PENDING EXECUTION. : Commentary from the Book of Jonah (1)

PENDING EXECUTION. : Commentary from the Book of Jonah (1) April 26, 2024

 

Pending Execution: Commentary on The Book of Jonah (David Hosier and Jeff Hood / 1 of 4)

 

 

David Hosier is scheduled to be executed on June 11, 2024.

 

The Rev. Dr. Jeff Hood is Hosier’s spiritual advisor.

 

This is a commentary on The Book of Jonah they’re constructing together.

 

Jonah 1.

 

God’s word often comes to us in iterations we don’t expect.  Jonah was told to go to Nineveh, a place where he would have never thought God was telling him to go.  “Why would I go to Nineveh?!?!?”  Sometimes God directs us to spaces and places that leave us shocked.  Our shock does not delegitimize what God says.  Sometimes the love and grace of God is shocking.  The people that Jonah considered to be amongst the worst on earth, God was determined to save.  Why do we get in the way of the grace business?  We don’t understand the vastness of love.  God does not hate anybody.  God is desperately trying to turn all to love.

 

Jonah knew that God was going to forgive the Ninevites.  That’s why Jonah was so mad.  Jonah knew what was coming.  We forget that we’re called to love our enemies.  We forget that we are taught to pray for those who persecute us.  We forget.  God refused to forget the Ninevites.  God refuses to forget us.

 

Would any of us ever want to be forgotten or ignored?  What if Jonah was the one to bring the good news of love and salvation to us?

 

Jonah ran to a ship going in the opposite direction.  How often do we try to run from God?  How often do we choose to ignore what God is telling us?  How often do we think that we can hide?  Love is going to catch you.  Love is going to find you.  Love is going to make you whole.  God is love.  That is who our God is.  God is always going to love the hell out of you.  That is who God is.  God’s love is not small.  God’s love is enormous.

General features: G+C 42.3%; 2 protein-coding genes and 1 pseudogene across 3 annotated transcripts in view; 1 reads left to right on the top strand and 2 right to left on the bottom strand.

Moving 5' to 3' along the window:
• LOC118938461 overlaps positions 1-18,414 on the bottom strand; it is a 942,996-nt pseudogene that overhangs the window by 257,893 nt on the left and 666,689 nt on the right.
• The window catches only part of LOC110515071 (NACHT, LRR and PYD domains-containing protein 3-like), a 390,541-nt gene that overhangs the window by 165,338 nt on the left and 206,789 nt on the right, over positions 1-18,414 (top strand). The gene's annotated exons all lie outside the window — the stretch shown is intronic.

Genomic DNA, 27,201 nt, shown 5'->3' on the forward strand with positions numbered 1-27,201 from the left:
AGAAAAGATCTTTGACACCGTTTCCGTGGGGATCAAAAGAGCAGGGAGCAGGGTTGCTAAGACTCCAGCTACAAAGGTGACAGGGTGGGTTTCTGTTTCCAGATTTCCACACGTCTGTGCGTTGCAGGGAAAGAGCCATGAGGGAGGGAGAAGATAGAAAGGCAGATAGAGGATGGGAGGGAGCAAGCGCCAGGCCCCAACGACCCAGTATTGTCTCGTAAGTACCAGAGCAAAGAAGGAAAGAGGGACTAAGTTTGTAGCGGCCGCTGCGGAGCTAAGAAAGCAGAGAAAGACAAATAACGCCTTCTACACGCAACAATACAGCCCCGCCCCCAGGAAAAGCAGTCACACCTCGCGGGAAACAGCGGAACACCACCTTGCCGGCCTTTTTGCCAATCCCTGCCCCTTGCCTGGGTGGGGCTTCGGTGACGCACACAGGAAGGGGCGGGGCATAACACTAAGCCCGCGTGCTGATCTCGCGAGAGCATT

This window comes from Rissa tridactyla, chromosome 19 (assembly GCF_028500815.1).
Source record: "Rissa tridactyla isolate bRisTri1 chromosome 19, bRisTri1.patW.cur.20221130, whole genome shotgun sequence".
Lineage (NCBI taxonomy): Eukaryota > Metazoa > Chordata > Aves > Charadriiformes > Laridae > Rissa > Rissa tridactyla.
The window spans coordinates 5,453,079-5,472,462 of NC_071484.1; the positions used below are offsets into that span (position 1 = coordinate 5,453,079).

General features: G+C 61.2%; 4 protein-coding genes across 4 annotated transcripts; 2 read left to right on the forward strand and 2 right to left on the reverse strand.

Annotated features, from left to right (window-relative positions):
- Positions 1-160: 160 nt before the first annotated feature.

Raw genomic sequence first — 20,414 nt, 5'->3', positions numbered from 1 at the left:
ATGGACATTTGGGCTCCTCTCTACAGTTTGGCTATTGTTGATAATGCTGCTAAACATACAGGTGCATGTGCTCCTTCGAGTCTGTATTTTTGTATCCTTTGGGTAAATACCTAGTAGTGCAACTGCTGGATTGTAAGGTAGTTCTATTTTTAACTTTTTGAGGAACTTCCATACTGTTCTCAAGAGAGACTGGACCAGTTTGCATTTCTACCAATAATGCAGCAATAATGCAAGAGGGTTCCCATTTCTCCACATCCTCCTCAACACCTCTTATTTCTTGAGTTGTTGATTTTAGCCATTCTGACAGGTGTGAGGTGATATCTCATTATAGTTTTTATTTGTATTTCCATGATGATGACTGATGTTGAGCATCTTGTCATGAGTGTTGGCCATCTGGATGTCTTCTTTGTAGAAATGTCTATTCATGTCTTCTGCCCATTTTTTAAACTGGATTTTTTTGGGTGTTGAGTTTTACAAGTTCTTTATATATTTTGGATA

The primary mistake that Jonah makes is that he fails to make room in his heart for the infinite possibilities of God’s love.  Who can comprehend it?  We can’t.  We just have to make room for the possibilities.  God loves us.  We matter.  We are all God’s favorite.  We are infinitely valuable because God’s love is infinite.

 

Jonah pays the fare.  What a strange addition to the story.  Jonah didn’t just run away from God.  He paid to do so.  In our society of excess, it is so common for people to spend their money running from God.  We buy when we need to give.  We want new when old is enough.  We invest in all the wrong things.  We pay money to run from God.  We pay the fare because we think we know better than God.  We pay the fare to run from our responsibilities to love.

 

The storm began to rage.  Everybody on the ship was terrified.  People start shouting to whatever God they can think of.  When things get tough, we cling to whatever we can get our hands on.  Sometimes we grasp wrongly.  Then again, it seems that God always seems to honor our reaching.  Love always reaches back.

 

Jonah is asleep.  How often when the storm rages are we asleep?  The entire ship needed help.  The entire world needs help.  Yet, we are asleep.  There is an execution coming.  There is a horrific moral moment coming.  How can you sleep?  Unfortunately, most of the time people don’t care if it doesn’t directly touch them.

 

The folks on the ship finally realize that Jonah is the reason for all the chaos.  Of course, they first wanted to escape any collective responsibility.  It’s easy to blame the executioner.  It’s harder to blame the entire State of Missouri that is about to carry the execution out.  Too often, we blame the individual when the collective is responsible.  The other people on the ship are not sinless.

 

Of course, they threw Jonah overboard.  But it’s important to remember that Jonah asked for it.  At this point, it becomes apparent that Jonah is suicidal.  He has had a complete mental collapse.  The other folks on the ship simply just did what Jonah asked them to.  He wants to destroy himself.

 

Is it ever right to sacrifice the one to save the whole?

 

God saves Jonah in the strangest way possible.  Jonah is quickly swallowed by a huge fish.  Maybe a whale?  In a matter of weeks, David is scheduled to be executed.  It’s important to clarify that we believe a fish is coming.  We don’t know whether that will mean that David will be saved by the State or that David will be saved b being caught by God, but we do know that a fish is coming.

 

When the other guys throw Jonah overboard, see him get eaten by a fish/whale and see that the sea has grown completely calm, they all turn their hearts to God…they turn their hearts to love.  Why does it take such drama for us to do the right thing?  It seems that some things are obvious.  For example, it’s always a bad idea to kill people.

 

Even amid the hardest times, we have to have faith that God has a fish…God is going to make a way.  Regardless of what the next couple of weeks hold, God is going to make a way.  Though an execution is coming, God is going to make a way.

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